The propagation is also suggested by satellite images of low clouds associated with the disturbance (Fig. 11). The movement of the cloud edge is summarized in Fig. 12. Initially, clouds were absent north of an east–west cloud edge at 0358 UTC 10 June, at about the time southerly flow began in the California Bight. Over the next 14 h, the cloud edge within ∼100 km of shore surged ∼320 km northward, as did the coastal pressure ridge. However, at distances >200 km offshore, the cloud edge moved southward (Fig. 12a), creating the impression of rotation in the same sense as would be expected if the coastal southerlies and offshore northerlies simply advected the preexisting cloud edge. The next phase (offshore filling) cannot be explained through advection because the cloud edge well offshore moves northward against the surface winds (c.f., Figs. 7e, 11c, 11d, and 12b). The northward alongshore progression of the cloud edge near shore between 1359 and 1810 UTC 10 June is at 8.6 m s−1 (or 5.5 m s−1 for a least squares linear fit to the four cloud-edge points in Fig. 9), which differs substantially from the 11.9 m s−1 propagation of the wind shift. The cloud edge continued moving northward alongshore, although more slowly, even during the pause in the propagation of the wind reversal (Fig. 9). By the time the CTD resumed its northward alongshore propagation, the cloud edge had reached the leading edge of the southerly flow. As the northward progression of the southerly flow ended, so too did the northward development of cloud, which developed a cyclonic eddy (Fig. 12c) similar to one documented by Dorman (1985). This event indicates that the clouds cannot be used reliably to estimate the propagation of a CTD. Nonetheless, there is a correlation between the mesoscale coastal pressure ridge and the coastal cloud, as is brought out in Fig. 11 (recall that the mesoanalyses were performed independently of the satellite images).

Surface (Fig. 7e) and sounding (Fig. 13) data at 0000 UTC 11 June clearly show northwesterly flow northeast of Point Conception at a time when the flow offshore is southerly all the way to Monterey Bay, and the MBL depth was 250–300 m, which is well below the 400–500 m high crest of Point Conception. [This also occurred north of Cape Mendocino in an earlier study (see Fig. 10 of Mass and Albright 1987).] Thus, southerly flow within the MBL south of Point Conception would likely be blocked because the flow is weak (U = 5 m s−1) and the static stability is high (N = 0.06 s−1), so that the Froude number (Fr = U/Nh) is ∼0.2, where h is the 400-m average height of the ridge crest. Visible satellite images (Fig. 11) at 1810 and 2341 UTC 10 June show wakes around the Channel islands, and to a lesser extent also around Point Conception, that have patterns suggestive of blocking and eddy formation. The Vandenberg (VBG) sounding at 0000 UTC 11 June shows the northwesterly flow was contained within the MBL and extended only to 250–300 m at that time (Fig. 13). Because of the more frequent wind measurements made by the VBG profiler, it was possible to see that northwesterly flow never reached 650 m MSL and that the southerly flow was deflected to southwesterly for <1 h during this interval. By 1200 UTC 11 June, the eddy had disappeared, and the MBL had reached 600-m depth (Fig. 13), which was sufficient to flow over the crest of the Point Conception headland. Also, the cooling observed at VBG between 0000 and 1200 UTC 11 June below 600 m would create a 2.3-mb pressure rise under hydrostatic conditions, a value very close to the 2.4-mb rise observed by the closest buoy during the same interval, but larger than the 0.8-mb rises observed by buoys just south of the headland where the effects of the eddy would have been less.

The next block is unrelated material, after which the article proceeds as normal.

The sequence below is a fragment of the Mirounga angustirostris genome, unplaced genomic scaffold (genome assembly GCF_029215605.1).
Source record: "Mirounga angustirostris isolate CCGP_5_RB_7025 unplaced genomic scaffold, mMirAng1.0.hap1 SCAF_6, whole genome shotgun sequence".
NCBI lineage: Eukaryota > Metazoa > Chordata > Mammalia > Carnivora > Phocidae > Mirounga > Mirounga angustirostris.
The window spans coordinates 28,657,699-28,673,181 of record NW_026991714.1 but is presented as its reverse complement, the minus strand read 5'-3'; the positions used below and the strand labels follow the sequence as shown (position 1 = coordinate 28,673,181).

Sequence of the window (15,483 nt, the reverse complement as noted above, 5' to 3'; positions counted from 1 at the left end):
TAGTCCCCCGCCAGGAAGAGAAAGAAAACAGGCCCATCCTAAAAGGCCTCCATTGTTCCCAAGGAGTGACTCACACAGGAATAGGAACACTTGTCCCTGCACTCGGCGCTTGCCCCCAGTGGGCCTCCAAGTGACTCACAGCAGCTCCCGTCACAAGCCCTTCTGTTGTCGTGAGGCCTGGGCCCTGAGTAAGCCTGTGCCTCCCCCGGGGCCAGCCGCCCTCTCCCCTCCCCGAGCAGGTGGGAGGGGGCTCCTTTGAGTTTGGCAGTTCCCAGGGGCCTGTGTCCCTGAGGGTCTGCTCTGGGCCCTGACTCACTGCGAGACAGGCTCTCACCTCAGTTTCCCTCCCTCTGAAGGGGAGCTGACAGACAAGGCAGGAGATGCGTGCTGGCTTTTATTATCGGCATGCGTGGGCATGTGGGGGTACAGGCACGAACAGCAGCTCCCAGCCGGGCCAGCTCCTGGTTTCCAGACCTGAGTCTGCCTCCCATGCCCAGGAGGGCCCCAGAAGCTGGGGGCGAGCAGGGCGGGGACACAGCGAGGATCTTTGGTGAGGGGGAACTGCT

5. Origins of the reversal in alongshore pressure gradient

A feature common to CTDs is the cessation of the northerly flow that normally dominates this region during the warm season. The northerly flow is a response to the synoptic-scale high pressure area that exists over the eastern Pacific Ocean off the United States west coast during the warm season, and to the associated increase in pressure northward along the coast (Neiburger et al. 1961; Beardsley et al. 1987; Mass and Bond 1996). For a CTD to develop, it has been proposed that this northward alongshore pressure gradient must be reversed (Mass and Albright 1987; Mass 1995; Mass and Bond 1996). The evolution of the alongshore pressure gradient before and during the 10–11 June 1994 CTD is illustrated in Fig. 10, where the climatological gradient is present before 0300 UTC 10 June, followed by a period between 0300 and 1200 UTC 10 June when the relative pressure falls along the central California coast create a trough. South of the axis of this trough the alongshore pressure gradient has reversed from its climatological norm. This trough then moves northward along shore until the entire region is characterized by a reversed pressure gradient at 2100 UTC 10 June. One way this reversal of the alongshore pressure gradient can occur is to warm the atmosphere to the north more than to the south along the coast. Although there are several possible mechanisms that can cause such warming, it is likely that downslope flow off the coastal mountains and westward advection of warm continental air maximized to the north are dominant in this region during summer.